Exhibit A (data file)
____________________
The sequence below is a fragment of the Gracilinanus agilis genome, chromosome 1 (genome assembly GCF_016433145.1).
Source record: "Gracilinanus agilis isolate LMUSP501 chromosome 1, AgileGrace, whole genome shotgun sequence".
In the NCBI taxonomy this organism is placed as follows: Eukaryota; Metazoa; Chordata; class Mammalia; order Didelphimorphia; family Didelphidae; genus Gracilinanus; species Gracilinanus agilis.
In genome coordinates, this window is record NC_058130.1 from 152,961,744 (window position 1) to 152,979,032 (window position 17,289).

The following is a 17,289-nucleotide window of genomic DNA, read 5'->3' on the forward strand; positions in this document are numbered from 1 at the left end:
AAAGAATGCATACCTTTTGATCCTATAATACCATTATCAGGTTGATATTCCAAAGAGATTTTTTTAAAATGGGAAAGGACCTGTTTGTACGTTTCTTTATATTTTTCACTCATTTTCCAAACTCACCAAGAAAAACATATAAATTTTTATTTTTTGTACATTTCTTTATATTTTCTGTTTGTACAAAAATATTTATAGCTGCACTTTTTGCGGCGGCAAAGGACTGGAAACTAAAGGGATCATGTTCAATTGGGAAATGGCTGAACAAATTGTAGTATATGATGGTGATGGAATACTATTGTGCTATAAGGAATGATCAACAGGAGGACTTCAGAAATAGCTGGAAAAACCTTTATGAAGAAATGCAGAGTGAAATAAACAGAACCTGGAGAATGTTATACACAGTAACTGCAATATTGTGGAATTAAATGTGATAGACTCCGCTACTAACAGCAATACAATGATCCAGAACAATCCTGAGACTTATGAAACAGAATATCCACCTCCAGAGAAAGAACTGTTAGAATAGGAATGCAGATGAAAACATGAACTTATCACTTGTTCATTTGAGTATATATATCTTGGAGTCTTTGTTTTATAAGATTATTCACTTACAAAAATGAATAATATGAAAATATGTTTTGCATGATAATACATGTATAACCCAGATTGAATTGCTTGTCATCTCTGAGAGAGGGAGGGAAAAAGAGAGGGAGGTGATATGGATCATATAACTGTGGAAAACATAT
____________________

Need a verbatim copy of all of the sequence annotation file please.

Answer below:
The sequence below is a fragment of the Gracilinanus agilis genome, chromosome 1 (genome assembly GCF_016433145.1).
Source record: "Gracilinanus agilis isolate LMUSP501 chromosome 1, AgileGrace, whole genome shotgun sequence".
In the NCBI taxonomy this organism is placed as follows: Eukaryota; Metazoa; Chordata; class Mammalia; order Didelphimorphia; family Didelphidae; genus Gracilinanus; species Gracilinanus agilis.
In genome coordinates, this window is record NC_058130.1 from 152,961,744 (window position 1) to 152,979,032 (window position 17,289).

The following is a 17,289-nucleotide window of genomic DNA, read 5'->3' on the forward strand; positions in this document are numbered from 1 at the left end:
AAAGAATGCATACCTTTTGATCCTATAATACCATTATCAGGTTGATATTCCAAAGAGATTTTTTTAAAATGGGAAAGGACCTGTTTGTACGTTTCTTTATATTTTTCACTCATTTTCCAAACTCACCAAGAAAAACATATAAATTTTTATTTTTTGTACATTTCTTTATATTTTCTGTTTGTACAAAAATATTTATAGCTGCACTTTTTGCGGCGGCAAAGGACTGGAAACTAAAGGGATCATGTTCAATTGGGAAATGGCTGAACAAATTGTAGTATATGATGGTGATGGAATACTATTGTGCTATAAGGAATGATCAACAGGAGGACTTCAGAAATAGCTGGAAAAACCTTTATGAAGAAATGCAGAGTGAAATAAACAGAACCTGGAGAATGTTATACACAGTAACTGCAATATTGTGGAATTAAATGTGATAGACTCCGCTACTAACAGCAATACAATGATCCAGAACAATCCTGAGACTTATGAAACAGAATATCCACCTCCAGAGAAAGAACTGTTAGAATAGGAATGCAGATGAAAACATGAACTTATCACTTGTTCATTTGAGTATATATATCTTGGAGTCTTTGTTTTATAAGATTATTCACTTACAAAAATGAATAATATGAAAATATGTTTTGCATGATAATACATGTATAACCCAGATTGAATTGCTTGTCATCTCTGAGAGAGGGAGGGAAAAAGAGAGGGAGGTGATATGGATCATATAACTGTGGAAAACATAT